Howes: Everyone wins in Chrysler deal

October 13, 2011

Howes: Everyone wins in Chrysler deal


In the long-running Bob & Sergio Show, both guys ended up getting what they wanted.

Chrysler Group LLC CEO Sergio Marchionne insisted his still-money-losing but on-the-mend automaker could not afford the kind of four-year contract the United Auto Workers reached with his more profitable crosstown rivals. The deal outlined Wednesday by union leaders suggests that’s exactly what he got.

UAW President Bob King repeatedly said his union, battered by twin industry bankruptcies barely two years ago, would not press demands that would reverse the automakers’ competitive advantage by swelling fixed costs. Nor would it succumb to bad habits that undercut his claim of leading a solutions-oriented union facing up to global market realities.

And all of the fear and loathing that Marchionne’s late-night Sept. 14 letter scolding King would a) scuttle an agreement or b) push both sides into a long, ugly arbitration? Didn’t happen, because the risk — economic and political at the beginnings of a presidential year in which the president of the United States engineered a federal bailout of both sides — was too great.

Skeptics will insist the UAW-Chrysler tentative agreement, the last of three to reach this stage, is only more evidence that “nothing’s changed” in Detroit’s union-management relationship, that today’s good agreement will become tomorrow’s indefensible one because that’s what Detroit always does.

Fine, tell that to Sergio and credit ratings agencies. Wouldn’t want the facts to get in the way of politicized generalizations and sweeping oversimplifications. Because this trio of post-bankruptcy contracts represents a fundamental break from core principles of a troubled and dysfunctional relationship that dates back to the 1930s.

“Our goal is to get equal pay for equal work,” King said Wednesday in a news conference called to discuss the UAW-Chrysler agreement. “We had to deviate from that to save our jobs and save the companies.”

If 2009 was the year the Old Detroit died, this fall’s bargaining represents a crucial step toward a sustainable rebirth. The financial interests of hourly and salaried employees are more closely aligned than ever before; union members would prosper more as executives and shareholders do; and the people who build the vehicles stand to reap increasing rewards as product quality improves.

That’s Old Detroit?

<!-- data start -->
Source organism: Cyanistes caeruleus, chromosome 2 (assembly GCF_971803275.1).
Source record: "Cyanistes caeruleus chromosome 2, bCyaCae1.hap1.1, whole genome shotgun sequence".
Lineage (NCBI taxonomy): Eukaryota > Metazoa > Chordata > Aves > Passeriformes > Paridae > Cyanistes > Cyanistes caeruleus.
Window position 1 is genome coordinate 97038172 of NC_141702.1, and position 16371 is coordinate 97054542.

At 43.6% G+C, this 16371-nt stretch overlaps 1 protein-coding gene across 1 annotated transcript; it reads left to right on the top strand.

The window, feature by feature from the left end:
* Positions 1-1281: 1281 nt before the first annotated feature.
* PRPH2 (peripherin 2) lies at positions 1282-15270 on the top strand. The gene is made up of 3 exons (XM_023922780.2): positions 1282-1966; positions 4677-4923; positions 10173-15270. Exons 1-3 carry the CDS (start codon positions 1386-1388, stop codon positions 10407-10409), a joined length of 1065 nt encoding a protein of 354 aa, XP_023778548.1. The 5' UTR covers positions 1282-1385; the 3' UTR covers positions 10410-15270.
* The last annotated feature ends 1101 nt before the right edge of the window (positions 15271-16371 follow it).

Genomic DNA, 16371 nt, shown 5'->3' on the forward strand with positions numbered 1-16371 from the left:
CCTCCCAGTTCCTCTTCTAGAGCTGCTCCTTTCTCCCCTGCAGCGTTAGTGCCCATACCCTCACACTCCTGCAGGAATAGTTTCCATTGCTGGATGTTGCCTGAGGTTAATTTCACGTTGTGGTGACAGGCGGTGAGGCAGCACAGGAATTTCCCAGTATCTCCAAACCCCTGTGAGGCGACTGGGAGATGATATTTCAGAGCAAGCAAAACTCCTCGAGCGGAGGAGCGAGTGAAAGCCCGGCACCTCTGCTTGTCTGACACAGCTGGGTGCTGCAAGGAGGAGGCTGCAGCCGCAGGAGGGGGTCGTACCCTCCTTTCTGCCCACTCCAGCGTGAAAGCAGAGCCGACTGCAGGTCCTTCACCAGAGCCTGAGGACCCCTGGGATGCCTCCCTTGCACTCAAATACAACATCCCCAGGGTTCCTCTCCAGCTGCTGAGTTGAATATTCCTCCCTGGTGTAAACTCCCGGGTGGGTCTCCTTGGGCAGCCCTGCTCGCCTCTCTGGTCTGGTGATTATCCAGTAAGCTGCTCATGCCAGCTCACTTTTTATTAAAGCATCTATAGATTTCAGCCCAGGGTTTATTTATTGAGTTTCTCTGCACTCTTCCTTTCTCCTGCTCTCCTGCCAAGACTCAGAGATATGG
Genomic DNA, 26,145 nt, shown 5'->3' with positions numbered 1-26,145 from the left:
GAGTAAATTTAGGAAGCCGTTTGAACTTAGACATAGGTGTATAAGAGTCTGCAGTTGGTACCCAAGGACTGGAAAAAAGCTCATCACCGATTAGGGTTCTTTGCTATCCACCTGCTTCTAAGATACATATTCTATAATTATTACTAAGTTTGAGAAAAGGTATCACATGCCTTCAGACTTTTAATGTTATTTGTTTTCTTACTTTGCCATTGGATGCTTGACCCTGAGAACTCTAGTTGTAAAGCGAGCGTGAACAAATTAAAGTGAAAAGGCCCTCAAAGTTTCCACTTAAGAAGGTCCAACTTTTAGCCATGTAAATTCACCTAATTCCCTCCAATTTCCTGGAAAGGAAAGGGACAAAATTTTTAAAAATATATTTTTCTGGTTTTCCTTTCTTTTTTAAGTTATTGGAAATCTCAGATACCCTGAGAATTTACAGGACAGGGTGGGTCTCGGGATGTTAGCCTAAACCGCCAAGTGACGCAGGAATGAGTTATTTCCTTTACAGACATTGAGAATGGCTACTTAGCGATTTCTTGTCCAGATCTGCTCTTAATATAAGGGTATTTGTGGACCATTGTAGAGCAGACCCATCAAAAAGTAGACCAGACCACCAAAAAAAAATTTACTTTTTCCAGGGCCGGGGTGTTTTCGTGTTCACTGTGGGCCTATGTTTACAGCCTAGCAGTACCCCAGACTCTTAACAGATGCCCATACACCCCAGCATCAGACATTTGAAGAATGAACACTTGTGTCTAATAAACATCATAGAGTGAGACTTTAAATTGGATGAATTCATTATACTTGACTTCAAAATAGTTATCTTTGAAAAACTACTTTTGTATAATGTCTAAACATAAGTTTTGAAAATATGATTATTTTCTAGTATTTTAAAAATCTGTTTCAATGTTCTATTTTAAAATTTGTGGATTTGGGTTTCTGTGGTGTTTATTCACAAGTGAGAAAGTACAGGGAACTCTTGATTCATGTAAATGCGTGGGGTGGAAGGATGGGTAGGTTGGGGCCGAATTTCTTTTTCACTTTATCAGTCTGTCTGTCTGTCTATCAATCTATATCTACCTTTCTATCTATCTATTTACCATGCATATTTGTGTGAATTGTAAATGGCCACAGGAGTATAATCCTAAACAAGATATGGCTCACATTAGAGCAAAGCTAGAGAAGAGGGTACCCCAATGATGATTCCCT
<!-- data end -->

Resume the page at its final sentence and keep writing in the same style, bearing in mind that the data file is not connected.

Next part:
Hardly. The Jobs Bank, the hometown industry’s risible paying-people-not-to-work totem, is dead. Cost-of-living increases are suspended (forever?). Profit-sharing payouts and quality bonuses are tied to actual performance metrics (though the $300 “attendance bonuses” in the UAW-Chrysler agreement smells an awful lot like Old Detroit).

Fixed labor costs will rise minimally, the smallest margin in decades. Break-even points are expected to run at industry lows, close to the 10 million vehicles-a-year level in a market running north of 13 million. Buyouts at General Motors Co. and Ford Motor Co. are expected to reduce the proportion of legacy employees and replace them with less-expensive second-tier employees — if at all.

All of this comes when? When the average age of the U.S. fleet is now at 11 years, a pre-condition for pent-up demand. When record-low financing rates and declining delinquency levelsmake aggressive lending to qualified customers more attractive. When a perpetually dodgy national economy makes possible the liberal use of one-time cash payments to restrain fixed labor costs.

That’s detestable to a union built on an “equal pay for equal work” mantra. So is an “entry-level” classification, whose pay would rise to $19.28 an hour by the end of the four-year agreement. So is the prospect that the framework supporting these agreements — more variable pay and tighter control of fixed labor costs in exchange for U.S. investment — is likely to become the rule, not an exception.

The old rules don’t apply, and neither do the old expectations of entitlement. An unambiguous lesson of Detroit’s Unraveling is that these institutions are mortal, that union and management choices have consequences, that money is finite and so is the patience of lenders, investors and customers.

If nothing else, the completed agreement at GM and the tentative deals at Ford and Chrysler are evidence those harsh lessons aren’t lost on both sides. As protesters Occupy Wall Street and elsewhere with inchoate complaints about unfairness, a self-dealing financial sector and politicians from both parties who feed off it, the Detroit contracts represent a different path.

King, the union president, said as much Wednesday. In exchange for financial terms few members would independently choose, GM, Ford and Chrysler are doubling down on their American operations when, Lord knows, they could source new cars and trucks from operations elsewhere.

“They saved our jobs for us and we wanted to repay them,” said General Holiefield, vice president of the UAW’s Chrysler department, referring to U.S. taxpayers. “This is an American agenda.”

Seniority Lists
Bargaining Committee

Mike Herron
Tim Stannard
Zone at Large – 1st
Danny Taylor
Zone at Large – 2nd
Mark Wilkerson
Joe McClure
Chad Poynor
Steve Roberts
Derek Lewis
Bill Cundiff
Kirk Zebbs
Don Numinen
Jay Minella
Danny Bragg
Chris Hill
Rashad Thomas
Keith Oswald
Chris Brown

1853 Officers

Tim Stannard
Mike Herron
Vice President
Darrell DeJean
Financial Secretary
Mark Wunderlin
Recording Secretary
Peggy Mullins
Trustee (3)
Jay Lowe
Dave Clements
Dave Spare
Sgt. at Arms
David C Spare
Ashley Holloway
E-Board at Large (2)
David Ryder
Steve Roberts

GM Unit Chair
Mike Herron
Leadec Unit Chair
Larry Poole
Ryder Unit Chair
Patrick Linck
AFV Unit Chair
Katherine McGaw
Retiree Chair
Mike Martinez